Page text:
PCOS, or Polycystic Ovary Syndrome, is often associated with well-known symptoms such as ovarian cysts, irregular periods, weight gain, acne, and excess body hair. However, there are several lesser-known symptoms that could indicate the presence of PCOS, and you may not even realise it.
By recognising and addressing the symptoms of PCOS, you can take control of your health and reduce the potential risks associated with this condition. Don't underestimate the importance of understanding and managing PCOS, even if the symptoms may seem minor or go unnoticed.
6 Lesser Known PCOS Symptoms
A common skin condition, seborrheic dermatitis, can cause an itchy rash with flaky scales. It affects the oil areas of the skin such as the areas around the nose, between eyebrows and behind the ears. It can also lead to oily scalp and dandruff.
Caused by insulin resistance, PCOS can lead to darkening and thickening of skin, also known as acanthosis nigricans. This condition is characterised by dark velvety skin in the neck, armpits, elbows or groin area. These dark patches of skin can sometimes also be found on knees, knuckles, soles of feet and palms, and may also itch.
Joint Pain or Body Aches
Chronic inflammation, a hallmark of PCOS, can cause joint pain and body aches. Many women dismiss these symptoms as normal, but persistent pain without any underlying injury or illness is not typical and should not be ignored.
PCOS can lead to brain fog and difficulty concentrating. Imbalanced hormones, insulin resistance, high blood sugar levels, and chronic inflammation can all contribute to this symptom. If you find it challenging to focus, experience muddled thoughts, and struggle with simple tasks, PCOS could be the underlying cause.
Also known as Acrochordons, skin tags form in skin folds, especially around armpits, neck, and groin. You’ll notice flaps of extra skin with a small stalk.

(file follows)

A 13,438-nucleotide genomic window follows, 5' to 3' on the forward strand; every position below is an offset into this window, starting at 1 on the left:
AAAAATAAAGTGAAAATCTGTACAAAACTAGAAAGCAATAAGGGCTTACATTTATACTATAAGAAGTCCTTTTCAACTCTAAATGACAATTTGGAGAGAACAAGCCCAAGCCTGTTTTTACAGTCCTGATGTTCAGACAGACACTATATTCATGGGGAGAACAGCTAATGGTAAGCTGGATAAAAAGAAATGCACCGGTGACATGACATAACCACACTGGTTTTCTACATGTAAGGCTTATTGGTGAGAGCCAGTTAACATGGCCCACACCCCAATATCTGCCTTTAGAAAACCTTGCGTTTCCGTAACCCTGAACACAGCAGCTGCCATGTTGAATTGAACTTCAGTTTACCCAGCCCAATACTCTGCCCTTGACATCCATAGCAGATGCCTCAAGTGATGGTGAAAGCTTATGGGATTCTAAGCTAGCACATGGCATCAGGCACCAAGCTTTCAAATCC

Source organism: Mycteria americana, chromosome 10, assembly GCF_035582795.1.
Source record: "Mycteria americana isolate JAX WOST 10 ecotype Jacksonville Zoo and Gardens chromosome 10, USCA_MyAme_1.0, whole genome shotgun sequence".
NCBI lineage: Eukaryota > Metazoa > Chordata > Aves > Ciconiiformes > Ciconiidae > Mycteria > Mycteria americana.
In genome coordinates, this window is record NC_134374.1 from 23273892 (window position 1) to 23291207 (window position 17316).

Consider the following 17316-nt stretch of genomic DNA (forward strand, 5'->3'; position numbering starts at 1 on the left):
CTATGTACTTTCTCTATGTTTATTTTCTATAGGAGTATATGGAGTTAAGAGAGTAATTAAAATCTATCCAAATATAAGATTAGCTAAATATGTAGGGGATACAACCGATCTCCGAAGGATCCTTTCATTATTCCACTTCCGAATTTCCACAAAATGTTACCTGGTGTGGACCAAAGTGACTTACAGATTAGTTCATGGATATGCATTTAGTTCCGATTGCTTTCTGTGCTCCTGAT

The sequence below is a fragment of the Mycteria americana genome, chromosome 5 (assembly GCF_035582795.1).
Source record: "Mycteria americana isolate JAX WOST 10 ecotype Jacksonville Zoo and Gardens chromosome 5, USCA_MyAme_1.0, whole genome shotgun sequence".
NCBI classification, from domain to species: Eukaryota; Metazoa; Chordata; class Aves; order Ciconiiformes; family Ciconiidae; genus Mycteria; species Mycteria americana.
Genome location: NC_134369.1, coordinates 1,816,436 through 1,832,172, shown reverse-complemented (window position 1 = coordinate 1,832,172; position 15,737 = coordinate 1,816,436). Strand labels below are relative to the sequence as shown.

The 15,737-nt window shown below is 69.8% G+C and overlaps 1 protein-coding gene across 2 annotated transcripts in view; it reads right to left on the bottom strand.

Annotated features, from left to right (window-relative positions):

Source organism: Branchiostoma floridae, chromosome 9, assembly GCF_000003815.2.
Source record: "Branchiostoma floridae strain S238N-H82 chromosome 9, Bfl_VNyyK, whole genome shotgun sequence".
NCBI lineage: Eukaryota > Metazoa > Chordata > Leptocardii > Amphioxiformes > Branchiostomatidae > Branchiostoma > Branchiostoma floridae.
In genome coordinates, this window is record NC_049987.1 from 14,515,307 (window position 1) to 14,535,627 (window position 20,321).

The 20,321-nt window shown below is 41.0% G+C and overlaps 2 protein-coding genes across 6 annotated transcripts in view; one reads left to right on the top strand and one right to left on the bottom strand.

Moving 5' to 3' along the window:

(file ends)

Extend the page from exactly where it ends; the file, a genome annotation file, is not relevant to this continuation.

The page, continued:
Stretch marks can occur even if you're not pregnant. Sudden fat storage beneath the skin can cause them, often appearing on the abdomen, buttocks, thighs, and arms. If you notice unexplained stretch marks, they could be another symptom of PCOS.
Perhaps like me, you have a few of the symptoms above but never realised that they were connected to PCOS? By familiarising yourself with these lesser-known symptoms of PCOS, you can better recognise potential indicators of the condition and find a better approach to dealing with them, or just an answer to why it’s happening.
Seek medical advice if you suspect you may have PCOS, as early detection and intervention can make a significant difference in your overall well-being and future health outcomes.
FAQs about Lesser Known Symptoms of PCOS
What is seborrheic dermatitis, and how is it related to PCOS?
Seborrheic dermatitis is a common skin condition that causes an itchy rash with flaky scales, particularly in the oily areas of the skin. It is one of the lesser-known symptoms of PCOS and can affect areas such as the nose, eyebrows, and ears.
What is skin pigmentation, and how does it relate to PCOS?